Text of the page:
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Thursday 18 July 2019
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The Dogg wins African’s hearts with ‘Shuukifa Kwii’

The Namibian and African fans have spoken and their hearts belong to The Dogg. This was confirmed at the recent continental showcase – the all Africa Music Award (Afrima) held in Lagos when the Namibian bagged the Afrima Fan’s Favourite award.

After four nominations, the music pugilist brings his first home – 23 carats of gold. Up against Donald (South Africa), Olamide (Nigeria) and Young Paris (DRC), The Dogg elbowed out heavyweights from nations with the population numbers and vote advantage to take this one for Namibia and the Mshasho stable.

The night’s big winner was Wizkid. The Nigerian took two awards – Artist of the Year and Song of the Year – along with the Best Male West Africa award. Tiwa Savage won the female equivalent of the award. Michael Pulse and Sally Boss Madam were also nominated for awards in the Best Male Inspirational and Best Female Artiste in Southern Africa respectively. Sally was Namibia’s winner last year.

“I feel great and I am proud to have put Namibia on the map. It is humbling and the fans have spoken loud this time. The award opens doors and it will be easy to collaborate with other continental giants going forward,” said The Dogg.

The Dogg had recently tipped his fans that ‘Concrete Jungle’ (his new album to be released end of this month) will be his last offering to music, but after finally bagging an Afrima, the kwaito sensation says he has second thoughts.

“This award brings a lot of hope and courage to do more. I have second thoughts about quitting but I do not want to indulge into that for now. It makes me think that I cannot just leave my fans hanging now that I gave them hope. They are the ones who gave me everything I have today.”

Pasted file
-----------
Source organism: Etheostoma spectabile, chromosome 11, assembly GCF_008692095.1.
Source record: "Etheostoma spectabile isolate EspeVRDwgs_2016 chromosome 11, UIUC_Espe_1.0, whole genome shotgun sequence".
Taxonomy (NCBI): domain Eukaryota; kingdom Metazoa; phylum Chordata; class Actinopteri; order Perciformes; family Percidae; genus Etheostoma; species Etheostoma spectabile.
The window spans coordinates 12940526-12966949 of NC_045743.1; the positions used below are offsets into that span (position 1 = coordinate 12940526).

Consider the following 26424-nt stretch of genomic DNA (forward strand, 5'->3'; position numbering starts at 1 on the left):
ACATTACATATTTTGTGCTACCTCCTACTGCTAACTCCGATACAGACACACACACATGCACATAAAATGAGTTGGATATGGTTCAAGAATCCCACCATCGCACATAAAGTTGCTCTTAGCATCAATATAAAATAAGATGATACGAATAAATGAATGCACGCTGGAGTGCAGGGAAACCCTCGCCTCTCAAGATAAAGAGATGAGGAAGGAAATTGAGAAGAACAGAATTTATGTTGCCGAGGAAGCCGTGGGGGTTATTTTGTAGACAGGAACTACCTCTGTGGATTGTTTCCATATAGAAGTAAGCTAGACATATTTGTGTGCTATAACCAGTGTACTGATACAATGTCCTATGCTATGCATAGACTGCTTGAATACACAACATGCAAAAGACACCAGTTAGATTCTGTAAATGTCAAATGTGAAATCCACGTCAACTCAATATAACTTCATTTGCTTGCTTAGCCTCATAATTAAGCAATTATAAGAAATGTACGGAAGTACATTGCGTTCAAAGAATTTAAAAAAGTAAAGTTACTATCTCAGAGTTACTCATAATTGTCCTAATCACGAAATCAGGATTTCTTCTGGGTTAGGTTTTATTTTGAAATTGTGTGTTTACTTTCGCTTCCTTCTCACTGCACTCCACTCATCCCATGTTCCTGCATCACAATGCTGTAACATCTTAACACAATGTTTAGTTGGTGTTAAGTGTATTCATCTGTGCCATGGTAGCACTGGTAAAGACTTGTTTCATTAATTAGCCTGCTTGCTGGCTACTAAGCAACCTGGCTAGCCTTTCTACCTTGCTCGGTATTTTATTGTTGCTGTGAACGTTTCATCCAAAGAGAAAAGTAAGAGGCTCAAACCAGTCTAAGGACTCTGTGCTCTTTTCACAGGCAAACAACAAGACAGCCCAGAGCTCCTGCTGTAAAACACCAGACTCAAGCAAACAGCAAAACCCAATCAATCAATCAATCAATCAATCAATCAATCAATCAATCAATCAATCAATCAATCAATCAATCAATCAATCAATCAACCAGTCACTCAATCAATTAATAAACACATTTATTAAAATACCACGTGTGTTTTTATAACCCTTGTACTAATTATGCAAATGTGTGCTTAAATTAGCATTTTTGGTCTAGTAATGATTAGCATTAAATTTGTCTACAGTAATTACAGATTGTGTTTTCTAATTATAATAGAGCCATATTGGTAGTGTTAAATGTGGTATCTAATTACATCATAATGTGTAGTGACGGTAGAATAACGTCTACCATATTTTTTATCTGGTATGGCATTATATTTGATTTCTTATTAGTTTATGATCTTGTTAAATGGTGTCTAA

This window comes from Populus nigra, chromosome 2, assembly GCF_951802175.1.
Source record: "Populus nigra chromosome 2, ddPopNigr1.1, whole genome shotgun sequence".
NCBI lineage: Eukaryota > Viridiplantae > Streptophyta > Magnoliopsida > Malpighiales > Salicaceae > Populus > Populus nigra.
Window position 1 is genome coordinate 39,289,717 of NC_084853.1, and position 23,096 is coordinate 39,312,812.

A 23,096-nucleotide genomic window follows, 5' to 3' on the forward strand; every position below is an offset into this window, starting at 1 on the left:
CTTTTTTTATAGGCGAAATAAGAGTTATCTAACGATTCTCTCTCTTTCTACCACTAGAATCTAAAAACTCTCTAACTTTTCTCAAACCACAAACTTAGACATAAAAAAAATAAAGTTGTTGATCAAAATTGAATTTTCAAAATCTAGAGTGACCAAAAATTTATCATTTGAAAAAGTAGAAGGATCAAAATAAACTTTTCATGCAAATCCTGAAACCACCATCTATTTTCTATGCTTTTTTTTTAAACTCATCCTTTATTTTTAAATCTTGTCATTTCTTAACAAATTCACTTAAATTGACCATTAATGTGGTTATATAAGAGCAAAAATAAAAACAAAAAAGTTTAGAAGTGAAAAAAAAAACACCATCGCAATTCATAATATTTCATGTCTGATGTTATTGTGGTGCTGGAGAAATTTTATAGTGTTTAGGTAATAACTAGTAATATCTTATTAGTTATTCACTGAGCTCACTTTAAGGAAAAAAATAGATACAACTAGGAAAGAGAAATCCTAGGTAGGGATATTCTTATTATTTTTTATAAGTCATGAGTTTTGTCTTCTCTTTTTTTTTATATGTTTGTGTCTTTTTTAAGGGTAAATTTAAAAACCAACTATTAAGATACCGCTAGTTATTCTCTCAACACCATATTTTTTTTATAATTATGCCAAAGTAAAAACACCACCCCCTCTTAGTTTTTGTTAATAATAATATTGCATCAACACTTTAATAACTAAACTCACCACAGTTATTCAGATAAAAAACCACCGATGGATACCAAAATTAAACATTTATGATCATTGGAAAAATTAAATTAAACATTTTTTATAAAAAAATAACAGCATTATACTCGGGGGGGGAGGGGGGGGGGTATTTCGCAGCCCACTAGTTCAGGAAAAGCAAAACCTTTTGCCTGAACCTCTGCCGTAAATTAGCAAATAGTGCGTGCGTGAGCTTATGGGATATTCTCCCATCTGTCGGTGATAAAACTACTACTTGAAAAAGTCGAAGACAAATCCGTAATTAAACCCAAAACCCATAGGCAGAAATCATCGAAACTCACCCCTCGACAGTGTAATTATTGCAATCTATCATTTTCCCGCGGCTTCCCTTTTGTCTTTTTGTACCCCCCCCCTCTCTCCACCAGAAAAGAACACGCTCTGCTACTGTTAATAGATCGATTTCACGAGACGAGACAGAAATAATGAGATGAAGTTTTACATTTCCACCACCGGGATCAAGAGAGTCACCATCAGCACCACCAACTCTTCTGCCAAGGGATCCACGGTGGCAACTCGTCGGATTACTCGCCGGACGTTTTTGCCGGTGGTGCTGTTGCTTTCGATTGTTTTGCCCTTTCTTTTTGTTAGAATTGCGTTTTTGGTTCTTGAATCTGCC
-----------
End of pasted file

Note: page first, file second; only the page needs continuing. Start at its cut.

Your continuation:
For over a decade, The Dogg has been a musical force to reckoned with. At home, he has done for himself everything synonymous to success, while inspiring fans and upcoming artists to emulate his journey to success. Although The Dogg does not regard himself successful yet, the over 50 awards in his trophy box certainly say otherwise.

Asked how he has kept himself relevant in an industry where many have come and gone without a goodbye note, The Dogg says it was all due to his hunger and drive, which he still possesses to this day.
“What makes my music unique is the fact that I am also unique – my music speaks for itself. I do not do much of dance music. I do inspirational  music; good beats and music that speaks to the heart. It’s not your type of music that you would hear playing frequently in clubs but the fans love it. My fans have brought me this far and I still feel I have not done enough for them. I still have the hunger and drive, something I think that has kept me relevant to date. Every album I do, I feel like it is my first,” said The Dogg.

For the past two year alone, The Dogg has done himself superbly well. He has earned himself recognition outside music like being a face for multinational company KFC, signing business endorsements with Air Namibia and still being a driving force with the Ministry of Health and Social Services’ ‘Smart Cut’ campaign.

How he has managed to devour his plate of responsibilities and still remain at the top of his game remains his reference to being unique.

“I’m lucky to have married someone who understands me, does not give me tough time and allows me to be me. She allows me to be in the studio and on the road. In the end, one just has to balance things and she understands that about me. When I am home, I am home and give all my attention to my family. But I have to go out there because love doesn’t pay the bills.”

Speaking on the journey forward after the Afrima award, The Dogg highlighted that he will be dropping probably his last album at the end of November and will then focus on taking care of his clothing line and record label- this is his legacy which he wants to leave even when he is no more. He said the award has also opened doors of international collaborations after rubbing shoulders with Africa’s great Oliver Mtukuzi in Lagos and lending an eye for prospective future projects.

“But I would like to continue doing humanity projects and have an influence in touching lives.”

Now standing in a position where he can look back to the journey that was, The Dogg advises upcoming artist to stay true to themselves should they aspire to climb the music ladders.

“Just be true to yourself and remain humble. Do not be afraid to express yourself and go out there. A lot of people think all this opportunities come to my doors, no. You have to be willing to go knock at doors and pitch your proposal – I do that. Also, respect your fans because you are not higher than them. In my case, they are the ones who made me.”




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